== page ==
Kimber Opposes New York Firearm Microstamping Legislation

Kimber Opposes New York Firearm Microstamping Legislation

From Kimber:

Yonkers, NY — March 21, 2012 — Kimber Mfg., Inc., one of America’s leading firearms manufacturing companies located in Yonkers, has announced strong opposition to both the proposed microstamping legislation and its inclusion in the budget (AB 9055C) under consideration by the New York State General Assembly. In addition to the Governor’s office, Kimber has contacted the Mayor of Yonkers and a number of elected representatives regarding this issue.

Microstamping is a patented concept which purportedly allows a manufacturer to laser-engrave a firearm’s make, model and serial number on the firing pin and/or breech face of each firearm. These markings are then thought to be transferred to each shell casing when fired.

Independent studies of microstamping technology have been unable to substantiate its efficacy. In fact, studies have shown that the technology is flawed and requires additional testing, analysis and evaluation. Furthermore, Kimber is unaware of any study or findings that show microstamping
technology to be an effective means of reducing criminal misuse of firearms.

In the event microstamping becomes law, it would increase manufacturing costs here in New York and force Kimber to reconsider its current expansion which will add approximately 150 professional and skilled jobs in 2012.  Additionally, it would likely compromise Kimber’s ability to maintain the same number of full-benefit manufacturing jobs in the state. As a result, both Yonkers and the State of New York would receive lower tax revenues and experience an increase in requests for unemployment assistance.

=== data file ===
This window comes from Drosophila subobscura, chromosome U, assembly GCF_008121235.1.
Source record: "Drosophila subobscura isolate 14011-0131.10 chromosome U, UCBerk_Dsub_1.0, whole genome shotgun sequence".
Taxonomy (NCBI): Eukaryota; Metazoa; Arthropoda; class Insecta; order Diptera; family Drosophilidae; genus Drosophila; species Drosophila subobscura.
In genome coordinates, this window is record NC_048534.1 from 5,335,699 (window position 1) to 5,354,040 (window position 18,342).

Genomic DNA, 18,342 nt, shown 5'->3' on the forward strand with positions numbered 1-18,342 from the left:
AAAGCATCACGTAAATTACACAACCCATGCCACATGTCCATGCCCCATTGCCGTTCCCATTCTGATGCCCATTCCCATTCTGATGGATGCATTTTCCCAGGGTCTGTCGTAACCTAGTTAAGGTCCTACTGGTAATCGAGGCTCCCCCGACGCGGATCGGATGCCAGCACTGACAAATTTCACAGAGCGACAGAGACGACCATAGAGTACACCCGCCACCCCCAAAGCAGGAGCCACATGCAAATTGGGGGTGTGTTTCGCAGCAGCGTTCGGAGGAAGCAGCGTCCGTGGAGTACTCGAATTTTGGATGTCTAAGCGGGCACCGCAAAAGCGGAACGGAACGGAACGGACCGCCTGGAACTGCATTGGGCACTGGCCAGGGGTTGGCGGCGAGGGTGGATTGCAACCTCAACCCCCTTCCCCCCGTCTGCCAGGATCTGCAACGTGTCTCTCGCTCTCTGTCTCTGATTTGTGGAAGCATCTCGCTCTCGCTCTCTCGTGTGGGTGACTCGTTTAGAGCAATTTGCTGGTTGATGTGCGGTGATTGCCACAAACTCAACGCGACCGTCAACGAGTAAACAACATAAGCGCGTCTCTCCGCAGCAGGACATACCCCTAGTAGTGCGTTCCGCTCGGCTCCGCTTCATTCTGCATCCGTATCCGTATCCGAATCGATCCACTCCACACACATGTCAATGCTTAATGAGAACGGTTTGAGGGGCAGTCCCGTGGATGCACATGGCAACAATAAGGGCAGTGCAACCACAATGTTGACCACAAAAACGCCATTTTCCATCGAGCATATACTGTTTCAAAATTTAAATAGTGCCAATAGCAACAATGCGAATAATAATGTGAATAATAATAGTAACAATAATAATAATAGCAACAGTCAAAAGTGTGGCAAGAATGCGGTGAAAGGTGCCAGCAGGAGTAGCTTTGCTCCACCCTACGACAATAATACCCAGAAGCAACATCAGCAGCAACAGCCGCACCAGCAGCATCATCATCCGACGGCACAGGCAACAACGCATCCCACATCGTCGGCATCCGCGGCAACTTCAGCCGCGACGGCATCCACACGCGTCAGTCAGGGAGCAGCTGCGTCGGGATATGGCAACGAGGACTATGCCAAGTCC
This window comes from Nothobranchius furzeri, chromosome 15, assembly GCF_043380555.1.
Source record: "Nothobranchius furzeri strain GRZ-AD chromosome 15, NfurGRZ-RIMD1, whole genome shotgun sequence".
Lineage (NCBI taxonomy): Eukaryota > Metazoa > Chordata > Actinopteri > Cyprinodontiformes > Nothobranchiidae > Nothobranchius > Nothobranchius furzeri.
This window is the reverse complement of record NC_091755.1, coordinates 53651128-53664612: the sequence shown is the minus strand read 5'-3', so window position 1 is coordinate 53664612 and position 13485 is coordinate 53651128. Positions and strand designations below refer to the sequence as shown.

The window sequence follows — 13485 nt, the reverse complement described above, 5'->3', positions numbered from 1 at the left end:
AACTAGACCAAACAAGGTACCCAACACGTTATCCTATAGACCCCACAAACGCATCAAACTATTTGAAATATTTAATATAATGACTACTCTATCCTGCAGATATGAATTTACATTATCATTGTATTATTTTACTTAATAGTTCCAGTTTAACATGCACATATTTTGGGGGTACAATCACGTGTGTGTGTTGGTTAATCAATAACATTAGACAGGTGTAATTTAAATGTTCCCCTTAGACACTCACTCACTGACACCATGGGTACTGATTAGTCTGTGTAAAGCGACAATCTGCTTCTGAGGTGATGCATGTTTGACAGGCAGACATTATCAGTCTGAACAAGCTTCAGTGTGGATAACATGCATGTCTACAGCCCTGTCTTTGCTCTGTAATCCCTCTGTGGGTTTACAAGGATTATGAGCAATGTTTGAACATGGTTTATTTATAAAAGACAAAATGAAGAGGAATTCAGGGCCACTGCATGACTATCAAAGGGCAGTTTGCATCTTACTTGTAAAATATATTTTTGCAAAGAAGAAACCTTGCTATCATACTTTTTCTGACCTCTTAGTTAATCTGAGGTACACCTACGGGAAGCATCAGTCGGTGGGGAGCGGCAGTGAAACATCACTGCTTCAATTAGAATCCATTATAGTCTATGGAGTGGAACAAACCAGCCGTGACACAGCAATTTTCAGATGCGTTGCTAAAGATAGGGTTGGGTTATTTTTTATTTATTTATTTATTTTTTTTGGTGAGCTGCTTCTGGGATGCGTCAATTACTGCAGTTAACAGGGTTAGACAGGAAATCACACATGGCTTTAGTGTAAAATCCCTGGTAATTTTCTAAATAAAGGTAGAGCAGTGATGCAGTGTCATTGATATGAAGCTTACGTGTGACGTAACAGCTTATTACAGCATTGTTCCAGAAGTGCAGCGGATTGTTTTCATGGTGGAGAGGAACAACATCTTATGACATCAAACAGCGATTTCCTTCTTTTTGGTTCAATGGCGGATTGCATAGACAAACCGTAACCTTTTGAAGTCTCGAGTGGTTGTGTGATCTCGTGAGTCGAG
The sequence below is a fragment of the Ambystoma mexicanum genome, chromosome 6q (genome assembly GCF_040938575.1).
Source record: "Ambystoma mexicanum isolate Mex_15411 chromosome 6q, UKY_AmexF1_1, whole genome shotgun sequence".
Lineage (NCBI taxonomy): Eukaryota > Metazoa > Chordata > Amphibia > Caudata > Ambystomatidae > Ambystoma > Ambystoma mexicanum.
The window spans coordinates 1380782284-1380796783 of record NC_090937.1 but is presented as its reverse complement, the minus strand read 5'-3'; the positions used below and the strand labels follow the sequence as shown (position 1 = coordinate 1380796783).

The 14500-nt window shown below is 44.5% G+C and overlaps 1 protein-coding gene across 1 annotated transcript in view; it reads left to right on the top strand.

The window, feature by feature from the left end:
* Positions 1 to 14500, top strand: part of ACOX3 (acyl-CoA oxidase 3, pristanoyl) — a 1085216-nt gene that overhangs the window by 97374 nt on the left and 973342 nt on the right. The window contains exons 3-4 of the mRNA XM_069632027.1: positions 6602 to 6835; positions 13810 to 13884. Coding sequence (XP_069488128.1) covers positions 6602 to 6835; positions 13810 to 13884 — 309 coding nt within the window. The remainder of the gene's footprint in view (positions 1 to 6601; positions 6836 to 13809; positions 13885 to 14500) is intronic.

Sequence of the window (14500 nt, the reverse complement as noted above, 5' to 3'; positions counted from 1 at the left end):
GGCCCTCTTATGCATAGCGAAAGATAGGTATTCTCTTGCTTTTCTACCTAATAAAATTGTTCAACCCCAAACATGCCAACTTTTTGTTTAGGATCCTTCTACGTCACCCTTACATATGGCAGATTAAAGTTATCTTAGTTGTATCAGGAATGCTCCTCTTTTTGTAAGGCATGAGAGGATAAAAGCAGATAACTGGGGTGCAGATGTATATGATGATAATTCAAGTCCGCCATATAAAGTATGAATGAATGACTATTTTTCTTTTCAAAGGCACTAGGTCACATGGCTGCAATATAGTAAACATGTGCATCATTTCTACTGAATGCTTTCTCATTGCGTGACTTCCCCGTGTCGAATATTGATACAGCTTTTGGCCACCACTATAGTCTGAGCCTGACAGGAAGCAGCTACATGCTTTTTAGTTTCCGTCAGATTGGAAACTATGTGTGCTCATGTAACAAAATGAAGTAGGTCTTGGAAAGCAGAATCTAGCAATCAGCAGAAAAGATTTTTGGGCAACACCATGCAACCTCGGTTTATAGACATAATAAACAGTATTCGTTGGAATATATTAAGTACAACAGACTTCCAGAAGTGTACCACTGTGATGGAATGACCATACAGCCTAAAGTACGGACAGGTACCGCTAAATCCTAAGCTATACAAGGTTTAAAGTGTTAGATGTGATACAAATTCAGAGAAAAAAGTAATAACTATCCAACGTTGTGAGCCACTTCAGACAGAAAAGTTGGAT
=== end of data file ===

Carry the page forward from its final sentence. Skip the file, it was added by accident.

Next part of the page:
“Kimber supports further testing and evaluation of both the technology and its efficacy regarding the reduction of the criminal misuse of firearms,” says Kimber COO Ralph E. Karanian. “Absent definitive findings on both issues, microstamping legislation yields little more than a false sense of achievement for our elected officials; likely costs New York good manufacturing jobs and tax revenues, and distracts from the pursuit of truly effective solutions.”


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